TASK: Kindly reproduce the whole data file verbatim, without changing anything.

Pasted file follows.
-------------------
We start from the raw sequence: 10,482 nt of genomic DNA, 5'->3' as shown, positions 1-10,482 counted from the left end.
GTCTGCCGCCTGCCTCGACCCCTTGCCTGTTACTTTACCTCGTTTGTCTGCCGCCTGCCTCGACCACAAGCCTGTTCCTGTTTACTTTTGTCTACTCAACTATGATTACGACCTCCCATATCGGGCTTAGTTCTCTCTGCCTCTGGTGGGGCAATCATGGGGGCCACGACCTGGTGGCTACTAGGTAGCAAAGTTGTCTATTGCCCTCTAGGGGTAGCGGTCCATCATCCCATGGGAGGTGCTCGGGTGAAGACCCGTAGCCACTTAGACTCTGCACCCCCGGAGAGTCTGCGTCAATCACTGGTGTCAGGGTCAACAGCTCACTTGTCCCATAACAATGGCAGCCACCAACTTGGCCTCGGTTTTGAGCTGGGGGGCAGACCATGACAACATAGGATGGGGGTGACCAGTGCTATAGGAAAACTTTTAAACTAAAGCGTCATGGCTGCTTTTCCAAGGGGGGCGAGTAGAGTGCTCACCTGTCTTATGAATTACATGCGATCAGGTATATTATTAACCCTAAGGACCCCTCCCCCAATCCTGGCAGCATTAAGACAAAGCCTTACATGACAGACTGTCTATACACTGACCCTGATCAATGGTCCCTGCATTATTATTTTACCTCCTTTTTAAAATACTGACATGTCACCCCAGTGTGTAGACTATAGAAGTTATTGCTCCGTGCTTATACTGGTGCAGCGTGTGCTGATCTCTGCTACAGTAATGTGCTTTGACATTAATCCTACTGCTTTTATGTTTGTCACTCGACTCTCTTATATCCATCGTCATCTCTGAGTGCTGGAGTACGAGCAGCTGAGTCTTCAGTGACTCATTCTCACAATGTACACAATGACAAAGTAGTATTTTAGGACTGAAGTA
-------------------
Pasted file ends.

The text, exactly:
We start from the raw sequence: 10,482 nt of genomic DNA, 5'->3' as shown, positions 1-10,482 counted from the left end.
GTCTGCCGCCTGCCTCGACCCCTTGCCTGTTACTTTACCTCGTTTGTCTGCCGCCTGCCTCGACCACAAGCCTGTTCCTGTTTACTTTTGTCTACTCAACTATGATTACGACCTCCCATATCGGGCTTAGTTCTCTCTGCCTCTGGTGGGGCAATCATGGGGGCCACGACCTGGTGGCTACTAGGTAGCAAAGTTGTCTATTGCCCTCTAGGGGTAGCGGTCCATCATCCCATGGGAGGTGCTCGGGTGAAGACCCGTAGCCACTTAGACTCTGCACCCCCGGAGAGTCTGCGTCAATCACTGGTGTCAGGGTCAACAGCTCACTTGTCCCATAACAATGGCAGCCACCAACTTGGCCTCGGTTTTGAGCTGGGGGGCAGACCATGACAACATAGGATGGGGGTGACCAGTGCTATAGGAAAACTTTTAAACTAAAGCGTCATGGCTGCTTTTCCAAGGGGGGCGAGTAGAGTGCTCACCTGTCTTATGAATTACATGCGATCAGGTATATTATTAACCCTAAGGACCCCTCCCCCAATCCTGGCAGCATTAAGACAAAGCCTTACATGACAGACTGTCTATACACTGACCCTGATCAATGGTCCCTGCATTATTATTTTACCTCCTTTTTAAAATACTGACATGTCACCCCAGTGTGTAGACTATAGAAGTTATTGCTCCGTGCTTATACTGGTGCAGCGTGTGCTGATCTCTGCTACAGTAATGTGCTTTGACATTAATCCTACTGCTTTTATGTTTGTCACTCGACTCTCTTATATCCATCGTCATCTCTGAGTGCTGGAGTACGAGCAGCTGAGTCTTCAGTGACTCATTCTCACAATGTACACAATGACAAAGTAGTATTTTAGGACTGAAGTA